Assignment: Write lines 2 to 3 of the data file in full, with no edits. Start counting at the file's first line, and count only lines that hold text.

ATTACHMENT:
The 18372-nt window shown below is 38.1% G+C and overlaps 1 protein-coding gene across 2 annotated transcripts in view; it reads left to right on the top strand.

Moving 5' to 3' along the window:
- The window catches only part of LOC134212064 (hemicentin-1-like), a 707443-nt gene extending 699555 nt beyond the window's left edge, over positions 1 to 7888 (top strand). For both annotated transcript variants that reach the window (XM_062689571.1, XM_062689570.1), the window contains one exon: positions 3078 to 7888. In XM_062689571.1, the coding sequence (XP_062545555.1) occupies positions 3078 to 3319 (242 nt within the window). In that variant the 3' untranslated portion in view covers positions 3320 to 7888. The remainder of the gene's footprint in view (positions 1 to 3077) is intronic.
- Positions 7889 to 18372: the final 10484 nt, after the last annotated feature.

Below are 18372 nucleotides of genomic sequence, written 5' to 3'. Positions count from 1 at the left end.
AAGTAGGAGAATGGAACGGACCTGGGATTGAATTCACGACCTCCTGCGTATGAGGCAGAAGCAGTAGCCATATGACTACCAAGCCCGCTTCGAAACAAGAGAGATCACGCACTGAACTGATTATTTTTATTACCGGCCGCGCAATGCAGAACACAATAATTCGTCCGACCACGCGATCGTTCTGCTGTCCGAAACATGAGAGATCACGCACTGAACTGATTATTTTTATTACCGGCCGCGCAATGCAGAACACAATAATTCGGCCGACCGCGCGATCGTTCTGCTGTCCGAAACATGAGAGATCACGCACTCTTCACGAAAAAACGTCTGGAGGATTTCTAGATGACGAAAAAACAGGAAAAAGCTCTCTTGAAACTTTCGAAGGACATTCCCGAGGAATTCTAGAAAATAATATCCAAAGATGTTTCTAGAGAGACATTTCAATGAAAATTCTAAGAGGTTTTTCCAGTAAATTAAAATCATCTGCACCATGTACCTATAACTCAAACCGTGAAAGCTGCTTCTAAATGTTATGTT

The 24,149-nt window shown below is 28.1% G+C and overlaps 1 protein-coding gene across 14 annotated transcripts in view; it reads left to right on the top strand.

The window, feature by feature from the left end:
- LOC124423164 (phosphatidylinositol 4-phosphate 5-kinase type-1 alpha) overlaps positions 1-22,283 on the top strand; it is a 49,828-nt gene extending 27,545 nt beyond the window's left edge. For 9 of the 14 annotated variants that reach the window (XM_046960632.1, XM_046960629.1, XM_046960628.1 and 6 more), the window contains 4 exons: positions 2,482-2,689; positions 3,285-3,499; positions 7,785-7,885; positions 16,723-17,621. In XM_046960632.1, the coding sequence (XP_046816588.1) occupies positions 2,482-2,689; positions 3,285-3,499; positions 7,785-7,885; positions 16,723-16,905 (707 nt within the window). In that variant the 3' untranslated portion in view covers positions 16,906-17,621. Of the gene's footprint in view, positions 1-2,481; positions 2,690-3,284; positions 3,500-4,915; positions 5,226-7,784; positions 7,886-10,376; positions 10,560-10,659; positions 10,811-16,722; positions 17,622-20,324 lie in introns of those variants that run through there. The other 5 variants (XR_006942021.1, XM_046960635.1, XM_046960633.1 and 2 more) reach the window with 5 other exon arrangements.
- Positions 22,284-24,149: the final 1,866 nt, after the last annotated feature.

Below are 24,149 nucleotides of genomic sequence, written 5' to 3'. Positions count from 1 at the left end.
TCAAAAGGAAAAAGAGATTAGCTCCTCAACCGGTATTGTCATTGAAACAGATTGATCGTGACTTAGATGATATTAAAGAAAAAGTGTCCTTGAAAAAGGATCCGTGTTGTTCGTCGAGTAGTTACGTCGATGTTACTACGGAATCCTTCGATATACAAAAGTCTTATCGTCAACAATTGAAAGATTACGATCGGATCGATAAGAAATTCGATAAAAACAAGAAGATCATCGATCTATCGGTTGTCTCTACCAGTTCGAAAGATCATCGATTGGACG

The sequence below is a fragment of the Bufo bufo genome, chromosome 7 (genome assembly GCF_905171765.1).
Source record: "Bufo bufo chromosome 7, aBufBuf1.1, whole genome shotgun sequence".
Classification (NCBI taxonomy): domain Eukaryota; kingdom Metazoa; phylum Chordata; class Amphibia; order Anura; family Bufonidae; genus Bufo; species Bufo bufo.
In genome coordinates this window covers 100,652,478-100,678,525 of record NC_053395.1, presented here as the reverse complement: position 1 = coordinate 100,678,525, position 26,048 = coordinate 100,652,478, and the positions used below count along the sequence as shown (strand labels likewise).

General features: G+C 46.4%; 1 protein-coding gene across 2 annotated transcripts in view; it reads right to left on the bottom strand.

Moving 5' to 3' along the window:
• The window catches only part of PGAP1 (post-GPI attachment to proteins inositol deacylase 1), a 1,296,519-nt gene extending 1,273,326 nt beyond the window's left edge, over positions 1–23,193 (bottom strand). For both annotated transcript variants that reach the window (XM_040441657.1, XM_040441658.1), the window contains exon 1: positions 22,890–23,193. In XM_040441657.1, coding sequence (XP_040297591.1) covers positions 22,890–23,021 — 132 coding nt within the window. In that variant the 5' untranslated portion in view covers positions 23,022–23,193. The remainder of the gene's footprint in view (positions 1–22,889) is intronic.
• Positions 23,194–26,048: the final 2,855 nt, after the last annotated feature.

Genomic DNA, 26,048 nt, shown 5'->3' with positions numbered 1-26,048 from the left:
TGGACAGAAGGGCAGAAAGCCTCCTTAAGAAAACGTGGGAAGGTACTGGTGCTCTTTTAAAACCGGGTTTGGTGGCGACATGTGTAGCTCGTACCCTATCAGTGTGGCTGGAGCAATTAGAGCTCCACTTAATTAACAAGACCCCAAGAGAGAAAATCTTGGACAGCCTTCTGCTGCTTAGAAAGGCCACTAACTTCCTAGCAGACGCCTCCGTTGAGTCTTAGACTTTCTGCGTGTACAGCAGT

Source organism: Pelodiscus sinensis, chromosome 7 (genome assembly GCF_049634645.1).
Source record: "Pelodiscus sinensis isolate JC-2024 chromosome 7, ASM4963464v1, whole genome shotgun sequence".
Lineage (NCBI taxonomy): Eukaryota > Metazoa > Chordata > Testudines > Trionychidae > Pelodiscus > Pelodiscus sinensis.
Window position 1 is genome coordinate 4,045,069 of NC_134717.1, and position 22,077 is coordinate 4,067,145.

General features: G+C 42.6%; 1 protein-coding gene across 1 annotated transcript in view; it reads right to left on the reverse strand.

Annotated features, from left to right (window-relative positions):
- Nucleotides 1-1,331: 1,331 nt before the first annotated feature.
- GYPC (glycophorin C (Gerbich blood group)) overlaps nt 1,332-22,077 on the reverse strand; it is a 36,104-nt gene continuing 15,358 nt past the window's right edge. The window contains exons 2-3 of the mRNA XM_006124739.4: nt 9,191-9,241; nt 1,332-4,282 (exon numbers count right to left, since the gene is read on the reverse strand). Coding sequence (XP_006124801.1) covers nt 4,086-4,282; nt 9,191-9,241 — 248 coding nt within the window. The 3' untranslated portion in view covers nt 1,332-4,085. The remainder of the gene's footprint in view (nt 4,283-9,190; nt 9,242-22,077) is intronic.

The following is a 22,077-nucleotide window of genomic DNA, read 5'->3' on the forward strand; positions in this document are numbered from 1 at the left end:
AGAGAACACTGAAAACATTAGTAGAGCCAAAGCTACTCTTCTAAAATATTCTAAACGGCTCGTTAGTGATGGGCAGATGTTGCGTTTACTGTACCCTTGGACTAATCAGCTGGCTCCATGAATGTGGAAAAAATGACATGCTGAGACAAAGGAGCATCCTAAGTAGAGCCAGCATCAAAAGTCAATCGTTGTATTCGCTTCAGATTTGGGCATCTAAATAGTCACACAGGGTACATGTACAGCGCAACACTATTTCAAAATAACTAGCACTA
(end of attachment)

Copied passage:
Moving 5' to 3' along the window:
- The window catches only part of LOC134212064 (hemicentin-1-like), a 707443-nt gene extending 699555 nt beyond the window's left edge, over positions 1 to 7888 (top strand). For both annotated transcript variants that reach the window (XM_062689571.1, XM_062689570.1), the window contains one exon: positions 3078 to 7888. In XM_062689571.1, the coding sequence (XP_062545555.1) occupies positions 3078 to 3319 (242 nt within the window). In that variant the 3' untranslated portion in view covers positions 3320 to 7888. The remainder of the gene's footprint in view (positions 1 to 3077) is intronic.